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Katseanes’s Orchestral Picks


Beethoven, No. 9

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You may recognize a familiar tune starting at 48:30. Considered perhaps the greatest composition ever written, Beethoven’s Ninth contains the familiar melody “Ode to Joy” in the final movement. Beethoven was one of the first to include a choral symphony (a symphony that uses soloists or a chorus) in one of his compositions.


Mahler, No. 2, performed by the BYU Combined Choirs And Philharmonic Orchestra (audio)

Also known as the Resurrection Symphony, this symphony has five movements representing funeral rites, happy memories, disillusionment, reconciliation with God, and Final Judgment.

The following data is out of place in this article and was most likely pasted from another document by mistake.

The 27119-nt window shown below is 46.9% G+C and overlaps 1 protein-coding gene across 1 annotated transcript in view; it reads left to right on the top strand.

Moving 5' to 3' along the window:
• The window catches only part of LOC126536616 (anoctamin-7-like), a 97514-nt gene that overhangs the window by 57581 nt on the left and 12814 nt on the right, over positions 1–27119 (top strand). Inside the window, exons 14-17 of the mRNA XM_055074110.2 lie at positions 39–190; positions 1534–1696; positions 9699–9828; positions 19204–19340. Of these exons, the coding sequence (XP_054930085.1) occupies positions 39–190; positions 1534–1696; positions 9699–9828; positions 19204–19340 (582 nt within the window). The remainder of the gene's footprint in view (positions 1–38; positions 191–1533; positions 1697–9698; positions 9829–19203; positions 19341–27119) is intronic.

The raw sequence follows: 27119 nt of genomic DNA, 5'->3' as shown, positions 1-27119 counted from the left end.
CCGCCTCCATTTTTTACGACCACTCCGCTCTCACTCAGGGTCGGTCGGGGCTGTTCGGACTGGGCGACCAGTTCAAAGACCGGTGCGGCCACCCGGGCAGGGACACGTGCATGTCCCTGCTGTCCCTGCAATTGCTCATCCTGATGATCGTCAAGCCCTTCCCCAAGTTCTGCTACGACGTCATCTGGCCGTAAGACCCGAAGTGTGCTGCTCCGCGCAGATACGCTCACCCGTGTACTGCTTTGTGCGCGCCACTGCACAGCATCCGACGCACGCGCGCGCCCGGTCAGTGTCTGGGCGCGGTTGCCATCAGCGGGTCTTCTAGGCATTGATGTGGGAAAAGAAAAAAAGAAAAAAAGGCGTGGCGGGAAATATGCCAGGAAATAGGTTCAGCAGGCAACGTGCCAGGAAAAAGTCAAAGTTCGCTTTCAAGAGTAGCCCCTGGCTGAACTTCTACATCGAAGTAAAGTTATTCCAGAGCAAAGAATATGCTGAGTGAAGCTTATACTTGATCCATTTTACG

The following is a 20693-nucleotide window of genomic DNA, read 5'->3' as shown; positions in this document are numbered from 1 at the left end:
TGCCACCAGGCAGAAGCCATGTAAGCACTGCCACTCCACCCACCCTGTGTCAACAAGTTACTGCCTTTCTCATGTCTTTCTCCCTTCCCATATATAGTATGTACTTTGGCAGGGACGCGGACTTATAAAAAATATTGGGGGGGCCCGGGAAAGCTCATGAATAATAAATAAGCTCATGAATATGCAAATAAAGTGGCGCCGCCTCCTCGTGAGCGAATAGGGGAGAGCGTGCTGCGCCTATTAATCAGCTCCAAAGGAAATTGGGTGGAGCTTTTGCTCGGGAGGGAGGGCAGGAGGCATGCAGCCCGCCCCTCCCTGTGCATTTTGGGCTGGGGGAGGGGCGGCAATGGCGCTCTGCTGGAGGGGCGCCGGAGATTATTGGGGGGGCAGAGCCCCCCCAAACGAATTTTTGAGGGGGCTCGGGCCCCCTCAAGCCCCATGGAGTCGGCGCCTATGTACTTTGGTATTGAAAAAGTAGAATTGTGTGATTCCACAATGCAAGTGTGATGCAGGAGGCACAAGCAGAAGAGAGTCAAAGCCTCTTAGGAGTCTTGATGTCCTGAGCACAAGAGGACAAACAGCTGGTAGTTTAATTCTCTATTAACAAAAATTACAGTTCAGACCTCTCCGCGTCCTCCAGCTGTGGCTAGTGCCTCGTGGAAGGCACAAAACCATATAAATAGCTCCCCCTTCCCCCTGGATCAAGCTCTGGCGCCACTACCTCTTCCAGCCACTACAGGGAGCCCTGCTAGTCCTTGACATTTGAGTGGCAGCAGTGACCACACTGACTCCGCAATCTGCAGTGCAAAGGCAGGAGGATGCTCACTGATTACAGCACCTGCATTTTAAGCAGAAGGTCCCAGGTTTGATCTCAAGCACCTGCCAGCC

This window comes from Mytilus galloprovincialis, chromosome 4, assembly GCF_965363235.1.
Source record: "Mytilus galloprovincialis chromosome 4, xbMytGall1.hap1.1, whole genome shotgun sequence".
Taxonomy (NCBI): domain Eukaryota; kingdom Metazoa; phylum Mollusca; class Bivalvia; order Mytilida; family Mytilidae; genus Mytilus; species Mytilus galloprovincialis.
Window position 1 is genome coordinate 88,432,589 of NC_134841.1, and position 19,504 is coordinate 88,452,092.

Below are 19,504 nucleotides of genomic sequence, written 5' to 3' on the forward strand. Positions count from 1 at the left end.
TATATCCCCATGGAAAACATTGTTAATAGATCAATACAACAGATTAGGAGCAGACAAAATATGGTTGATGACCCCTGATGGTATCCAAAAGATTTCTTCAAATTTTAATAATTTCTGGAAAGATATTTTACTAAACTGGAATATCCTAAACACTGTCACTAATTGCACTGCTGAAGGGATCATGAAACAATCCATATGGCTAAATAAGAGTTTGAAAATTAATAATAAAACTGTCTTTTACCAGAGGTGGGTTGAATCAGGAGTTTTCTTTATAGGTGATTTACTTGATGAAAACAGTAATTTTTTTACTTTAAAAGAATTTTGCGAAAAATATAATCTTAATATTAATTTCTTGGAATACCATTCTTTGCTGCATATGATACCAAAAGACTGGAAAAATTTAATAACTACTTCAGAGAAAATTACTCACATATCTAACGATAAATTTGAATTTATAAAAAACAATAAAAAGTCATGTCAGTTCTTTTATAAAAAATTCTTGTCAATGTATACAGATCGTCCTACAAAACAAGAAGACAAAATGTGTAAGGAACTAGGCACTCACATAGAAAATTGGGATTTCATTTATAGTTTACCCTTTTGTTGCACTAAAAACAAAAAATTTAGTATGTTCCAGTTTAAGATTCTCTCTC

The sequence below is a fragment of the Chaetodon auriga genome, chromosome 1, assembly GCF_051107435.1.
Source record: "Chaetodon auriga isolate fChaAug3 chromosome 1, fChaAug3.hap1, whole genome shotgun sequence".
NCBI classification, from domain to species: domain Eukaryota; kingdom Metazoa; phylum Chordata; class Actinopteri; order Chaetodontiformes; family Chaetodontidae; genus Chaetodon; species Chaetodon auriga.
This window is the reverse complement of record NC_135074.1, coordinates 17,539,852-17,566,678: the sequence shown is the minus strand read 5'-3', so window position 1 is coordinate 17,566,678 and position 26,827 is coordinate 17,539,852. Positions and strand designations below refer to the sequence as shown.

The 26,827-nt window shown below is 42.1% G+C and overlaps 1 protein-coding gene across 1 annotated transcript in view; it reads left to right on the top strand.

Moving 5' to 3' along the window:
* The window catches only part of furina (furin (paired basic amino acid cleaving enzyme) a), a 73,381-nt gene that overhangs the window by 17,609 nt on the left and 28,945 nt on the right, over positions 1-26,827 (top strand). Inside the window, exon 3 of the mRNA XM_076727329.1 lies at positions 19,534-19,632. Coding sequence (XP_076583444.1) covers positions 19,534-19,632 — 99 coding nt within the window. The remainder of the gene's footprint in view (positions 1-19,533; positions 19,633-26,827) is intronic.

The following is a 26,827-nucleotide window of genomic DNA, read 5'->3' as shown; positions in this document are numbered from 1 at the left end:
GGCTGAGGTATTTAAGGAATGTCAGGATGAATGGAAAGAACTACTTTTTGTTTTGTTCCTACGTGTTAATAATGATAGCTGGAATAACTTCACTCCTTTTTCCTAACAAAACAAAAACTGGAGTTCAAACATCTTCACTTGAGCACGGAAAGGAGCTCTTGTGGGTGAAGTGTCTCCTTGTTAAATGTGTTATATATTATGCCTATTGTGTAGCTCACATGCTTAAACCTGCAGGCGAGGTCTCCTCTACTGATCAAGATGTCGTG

Mahler, No. 2, performed by the BYU Combined Choirs And Philharmonic Orchestra (video)


Shostakovich, No. 5

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Shostakovich’s complicated relationship with Russian socialist government makes this piece and its history all the more dynamic and intriguing.


Strauss, “Four Last Songs”

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The last three of the four songs describe a calm and peaceful acceptance of imminent death—fitting, as Strauss composed them only months before his death. The songs are “Frühling” (“Spring”), “September,” “Beim Schlafengehen” (“Going to Sleep”), and “Im Abendrot” (“At Sunset”).


Sibelius, No. 5

Katseanes introduces one of his favorite symphonies.

Sibelius, No. 5, performed by the BYU Philharmonic Orchestra

See if you can spot where the swan theme begins in the third movement.

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